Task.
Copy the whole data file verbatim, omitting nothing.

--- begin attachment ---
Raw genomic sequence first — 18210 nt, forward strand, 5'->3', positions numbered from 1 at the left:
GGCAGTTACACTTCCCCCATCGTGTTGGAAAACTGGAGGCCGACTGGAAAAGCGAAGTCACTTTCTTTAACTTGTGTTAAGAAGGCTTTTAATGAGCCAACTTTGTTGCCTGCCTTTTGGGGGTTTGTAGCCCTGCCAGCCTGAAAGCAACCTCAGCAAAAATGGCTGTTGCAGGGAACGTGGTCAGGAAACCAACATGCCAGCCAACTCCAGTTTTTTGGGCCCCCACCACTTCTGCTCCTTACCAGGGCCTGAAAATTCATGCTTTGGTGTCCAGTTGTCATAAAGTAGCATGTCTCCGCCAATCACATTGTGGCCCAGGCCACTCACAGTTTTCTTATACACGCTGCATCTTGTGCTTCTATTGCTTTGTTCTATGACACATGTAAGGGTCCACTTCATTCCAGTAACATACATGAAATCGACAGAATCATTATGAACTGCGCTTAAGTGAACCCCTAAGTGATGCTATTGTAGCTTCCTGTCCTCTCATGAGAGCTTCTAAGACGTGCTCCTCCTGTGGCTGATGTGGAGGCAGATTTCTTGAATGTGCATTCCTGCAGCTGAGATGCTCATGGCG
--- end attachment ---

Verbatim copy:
Raw genomic sequence first — 18210 nt, forward strand, 5'->3', positions numbered from 1 at the left:
GGCAGTTACACTTCCCCCATCGTGTTGGAAAACTGGAGGCCGACTGGAAAAGCGAAGTCACTTTCTTTAACTTGTGTTAAGAAGGCTTTTAATGAGCCAACTTTGTTGCCTGCCTTTTGGGGGTTTGTAGCCCTGCCAGCCTGAAAGCAACCTCAGCAAAAATGGCTGTTGCAGGGAACGTGGTCAGGAAACCAACATGCCAGCCAACTCCAGTTTTTTGGGCCCCCACCACTTCTGCTCCTTACCAGGGCCTGAAAATTCATGCTTTGGTGTCCAGTTGTCATAAAGTAGCATGTCTCCGCCAATCACATTGTGGCCCAGGCCACTCACAGTTTTCTTATACACGCTGCATCTTGTGCTTCTATTGCTTTGTTCTATGACACATGTAAGGGTCCACTTCATTCCAGTAACATACATGAAATCGACAGAATCATTATGAACTGCGCTTAAGTGAACCCCTAAGTGATGCTATTGTAGCTTCCTGTCCTCTCATGAGAGCTTCTAAGACGTGCTCCTCCTGTGGCTGATGTGGAGGCAGATTTCTTGAATGTGCATTCCTGCAGCTGAGATGCTCATGGCG